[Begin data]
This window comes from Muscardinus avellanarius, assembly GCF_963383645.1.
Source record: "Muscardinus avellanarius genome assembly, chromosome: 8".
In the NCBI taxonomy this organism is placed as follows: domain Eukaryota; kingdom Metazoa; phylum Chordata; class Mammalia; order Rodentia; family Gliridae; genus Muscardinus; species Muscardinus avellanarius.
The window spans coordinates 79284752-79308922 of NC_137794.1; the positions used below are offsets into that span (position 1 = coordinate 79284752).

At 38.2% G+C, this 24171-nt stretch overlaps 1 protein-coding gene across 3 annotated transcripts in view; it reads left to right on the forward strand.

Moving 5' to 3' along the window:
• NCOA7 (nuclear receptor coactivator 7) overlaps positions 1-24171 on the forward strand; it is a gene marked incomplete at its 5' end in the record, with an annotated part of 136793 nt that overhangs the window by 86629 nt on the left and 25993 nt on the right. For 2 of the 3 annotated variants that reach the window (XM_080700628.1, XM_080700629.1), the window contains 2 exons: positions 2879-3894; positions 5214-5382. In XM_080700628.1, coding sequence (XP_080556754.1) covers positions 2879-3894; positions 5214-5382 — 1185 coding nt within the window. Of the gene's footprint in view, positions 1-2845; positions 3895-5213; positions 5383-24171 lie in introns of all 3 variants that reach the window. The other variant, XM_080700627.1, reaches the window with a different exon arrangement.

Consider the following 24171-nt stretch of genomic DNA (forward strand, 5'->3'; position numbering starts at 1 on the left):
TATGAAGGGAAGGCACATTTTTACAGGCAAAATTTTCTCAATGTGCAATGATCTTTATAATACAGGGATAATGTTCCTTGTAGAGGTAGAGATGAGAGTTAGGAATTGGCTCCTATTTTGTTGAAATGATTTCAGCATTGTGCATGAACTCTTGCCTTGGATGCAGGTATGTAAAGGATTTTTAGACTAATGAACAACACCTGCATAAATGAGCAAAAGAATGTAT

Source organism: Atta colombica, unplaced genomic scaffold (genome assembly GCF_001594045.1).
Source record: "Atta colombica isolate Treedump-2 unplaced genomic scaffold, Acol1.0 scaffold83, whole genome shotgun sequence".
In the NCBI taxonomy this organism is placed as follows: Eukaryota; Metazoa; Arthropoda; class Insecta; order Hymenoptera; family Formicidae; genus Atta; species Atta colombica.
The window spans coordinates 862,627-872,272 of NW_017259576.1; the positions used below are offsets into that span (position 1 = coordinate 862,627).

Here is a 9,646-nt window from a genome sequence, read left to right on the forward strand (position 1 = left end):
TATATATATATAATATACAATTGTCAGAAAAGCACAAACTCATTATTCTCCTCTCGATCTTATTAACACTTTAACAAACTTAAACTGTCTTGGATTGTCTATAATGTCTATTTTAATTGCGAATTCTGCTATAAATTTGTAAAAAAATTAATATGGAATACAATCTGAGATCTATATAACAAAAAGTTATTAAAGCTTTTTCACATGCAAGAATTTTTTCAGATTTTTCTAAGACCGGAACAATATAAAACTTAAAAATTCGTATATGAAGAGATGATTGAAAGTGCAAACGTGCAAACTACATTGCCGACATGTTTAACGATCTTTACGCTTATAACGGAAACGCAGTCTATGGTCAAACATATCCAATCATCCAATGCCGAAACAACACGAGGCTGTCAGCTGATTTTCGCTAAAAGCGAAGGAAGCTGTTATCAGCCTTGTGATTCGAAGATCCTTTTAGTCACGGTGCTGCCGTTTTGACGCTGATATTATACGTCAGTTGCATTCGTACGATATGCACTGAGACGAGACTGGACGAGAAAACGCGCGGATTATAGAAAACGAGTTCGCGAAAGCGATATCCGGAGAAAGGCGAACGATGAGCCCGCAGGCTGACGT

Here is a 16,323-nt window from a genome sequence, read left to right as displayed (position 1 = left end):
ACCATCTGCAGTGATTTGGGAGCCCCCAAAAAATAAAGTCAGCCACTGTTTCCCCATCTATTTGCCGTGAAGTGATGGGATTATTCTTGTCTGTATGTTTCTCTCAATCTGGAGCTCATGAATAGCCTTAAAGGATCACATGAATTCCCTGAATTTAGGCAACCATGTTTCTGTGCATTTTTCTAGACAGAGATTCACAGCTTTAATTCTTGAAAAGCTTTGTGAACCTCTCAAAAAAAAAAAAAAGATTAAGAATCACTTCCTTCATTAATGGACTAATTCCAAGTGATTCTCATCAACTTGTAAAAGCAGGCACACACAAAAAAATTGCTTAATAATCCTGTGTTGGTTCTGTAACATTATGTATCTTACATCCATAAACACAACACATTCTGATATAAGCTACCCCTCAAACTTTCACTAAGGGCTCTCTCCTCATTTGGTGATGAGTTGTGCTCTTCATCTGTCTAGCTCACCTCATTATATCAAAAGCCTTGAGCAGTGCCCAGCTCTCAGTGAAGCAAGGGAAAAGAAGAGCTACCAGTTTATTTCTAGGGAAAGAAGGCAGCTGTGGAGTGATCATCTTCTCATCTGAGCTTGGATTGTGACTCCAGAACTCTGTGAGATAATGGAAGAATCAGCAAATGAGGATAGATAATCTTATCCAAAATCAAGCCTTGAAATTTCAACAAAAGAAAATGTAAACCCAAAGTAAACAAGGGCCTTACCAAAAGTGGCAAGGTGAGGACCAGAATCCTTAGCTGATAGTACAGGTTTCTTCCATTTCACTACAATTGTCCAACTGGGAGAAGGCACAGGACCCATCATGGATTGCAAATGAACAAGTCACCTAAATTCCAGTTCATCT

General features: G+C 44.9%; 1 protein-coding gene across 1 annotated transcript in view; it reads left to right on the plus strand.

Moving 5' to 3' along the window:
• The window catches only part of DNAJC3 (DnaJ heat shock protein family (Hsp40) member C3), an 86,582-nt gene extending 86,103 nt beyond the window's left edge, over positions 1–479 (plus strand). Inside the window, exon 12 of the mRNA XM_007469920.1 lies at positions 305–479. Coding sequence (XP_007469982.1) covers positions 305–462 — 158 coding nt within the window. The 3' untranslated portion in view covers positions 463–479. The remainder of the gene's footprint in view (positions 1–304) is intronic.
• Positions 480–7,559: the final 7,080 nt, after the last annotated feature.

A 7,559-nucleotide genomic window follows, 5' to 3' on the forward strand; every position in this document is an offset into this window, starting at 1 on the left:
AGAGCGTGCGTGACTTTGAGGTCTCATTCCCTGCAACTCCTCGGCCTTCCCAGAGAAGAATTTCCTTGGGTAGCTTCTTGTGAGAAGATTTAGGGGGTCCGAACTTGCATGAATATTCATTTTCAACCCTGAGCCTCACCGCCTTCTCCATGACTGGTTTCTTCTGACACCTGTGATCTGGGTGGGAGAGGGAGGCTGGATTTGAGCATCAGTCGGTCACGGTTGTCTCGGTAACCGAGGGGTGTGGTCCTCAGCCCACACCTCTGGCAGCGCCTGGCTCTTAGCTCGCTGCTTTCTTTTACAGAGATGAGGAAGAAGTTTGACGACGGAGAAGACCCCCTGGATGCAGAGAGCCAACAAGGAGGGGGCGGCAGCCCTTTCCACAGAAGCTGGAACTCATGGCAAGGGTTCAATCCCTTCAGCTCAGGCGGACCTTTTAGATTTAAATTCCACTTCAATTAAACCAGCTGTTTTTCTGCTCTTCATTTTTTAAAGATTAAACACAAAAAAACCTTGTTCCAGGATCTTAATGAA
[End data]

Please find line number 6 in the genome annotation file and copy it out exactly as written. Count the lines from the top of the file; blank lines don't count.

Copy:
Moving 5' to 3' along the window: